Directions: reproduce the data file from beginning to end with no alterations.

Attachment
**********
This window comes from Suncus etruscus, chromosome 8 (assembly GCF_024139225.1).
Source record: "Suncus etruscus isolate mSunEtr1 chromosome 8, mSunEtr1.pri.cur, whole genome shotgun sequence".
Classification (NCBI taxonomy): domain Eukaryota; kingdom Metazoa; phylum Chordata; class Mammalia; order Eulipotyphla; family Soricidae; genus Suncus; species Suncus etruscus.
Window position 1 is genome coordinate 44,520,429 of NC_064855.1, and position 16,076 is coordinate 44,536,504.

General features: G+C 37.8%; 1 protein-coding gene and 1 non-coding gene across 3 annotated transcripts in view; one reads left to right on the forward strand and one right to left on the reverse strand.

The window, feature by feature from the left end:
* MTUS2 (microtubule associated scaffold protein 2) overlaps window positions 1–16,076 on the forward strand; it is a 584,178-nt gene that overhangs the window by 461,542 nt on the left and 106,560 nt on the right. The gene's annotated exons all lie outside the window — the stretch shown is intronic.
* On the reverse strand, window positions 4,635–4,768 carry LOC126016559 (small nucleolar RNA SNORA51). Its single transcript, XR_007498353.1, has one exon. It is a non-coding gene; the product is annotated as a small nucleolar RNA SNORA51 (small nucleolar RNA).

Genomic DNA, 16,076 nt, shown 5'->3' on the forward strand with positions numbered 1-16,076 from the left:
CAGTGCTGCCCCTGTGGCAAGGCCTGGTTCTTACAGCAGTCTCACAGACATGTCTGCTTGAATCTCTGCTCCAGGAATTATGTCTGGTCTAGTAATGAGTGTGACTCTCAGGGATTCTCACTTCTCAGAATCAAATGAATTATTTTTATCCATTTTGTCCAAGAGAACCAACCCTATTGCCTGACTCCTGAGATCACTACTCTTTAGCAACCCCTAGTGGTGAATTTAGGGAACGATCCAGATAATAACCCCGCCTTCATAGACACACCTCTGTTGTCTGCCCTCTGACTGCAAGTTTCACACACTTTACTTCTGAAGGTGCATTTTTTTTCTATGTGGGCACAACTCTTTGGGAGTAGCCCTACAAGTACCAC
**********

This window comes from Suncus etruscus, chromosome 8 (assembly GCF_024139225.1).
Source record: "Suncus etruscus isolate mSunEtr1 chromosome 8, mSunEtr1.pri.cur, whole genome shotgun sequence".
Classification (NCBI taxonomy): domain Eukaryota; kingdom Metazoa; phylum Chordata; class Mammalia; order Eulipotyphla; family Soricidae; genus Suncus; species Suncus etruscus.
Window position 1 is genome coordinate 44,520,429 of NC_064855.1, and position 16,076 is coordinate 44,536,504.

General features: G+C 37.8%; 1 protein-coding gene and 1 non-coding gene across 3 annotated transcripts in view; one reads left to right on the forward strand and one right to left on the reverse strand.

The window, feature by feature from the left end:
* MTUS2 (microtubule associated scaffold protein 2) overlaps window positions 1–16,076 on the forward strand; it is a 584,178-nt gene that overhangs the window by 461,542 nt on the left and 106,560 nt on the right. The gene's annotated exons all lie outside the window — the stretch shown is intronic.
* On the reverse strand, window positions 4,635–4,768 carry LOC126016559 (small nucleolar RNA SNORA51). Its single transcript, XR_007498353.1, has one exon. It is a non-coding gene; the product is annotated as a small nucleolar RNA SNORA51 (small nucleolar RNA).

Genomic DNA, 16,076 nt, shown 5'->3' on the forward strand with positions numbered 1-16,076 from the left:
CAGTGCTGCCCCTGTGGCAAGGCCTGGTTCTTACAGCAGTCTCACAGACATGTCTGCTTGAATCTCTGCTCCAGGAATTATGTCTGGTCTAGTAATGAGTGTGACTCTCAGGGATTCTCACTTCTCAGAATCAAATGAATTATTTTTATCCATTTTGTCCAAGAGAACCAACCCTATTGCCTGACTCCTGAGATCACTACTCTTTAGCAACCCCTAGTGGTGAATTTAGGGAACGATCCAGATAATAACCCCGCCTTCATAGACACACCTCTGTTGTCTGCCCTCTGACTGCAAGTTTCACACACTTTACTTCTGAAGGTGCATTTTTTTTCTATGTGGGCACAACTCTTTGGGAGTAGCCCTACAAGTACCAC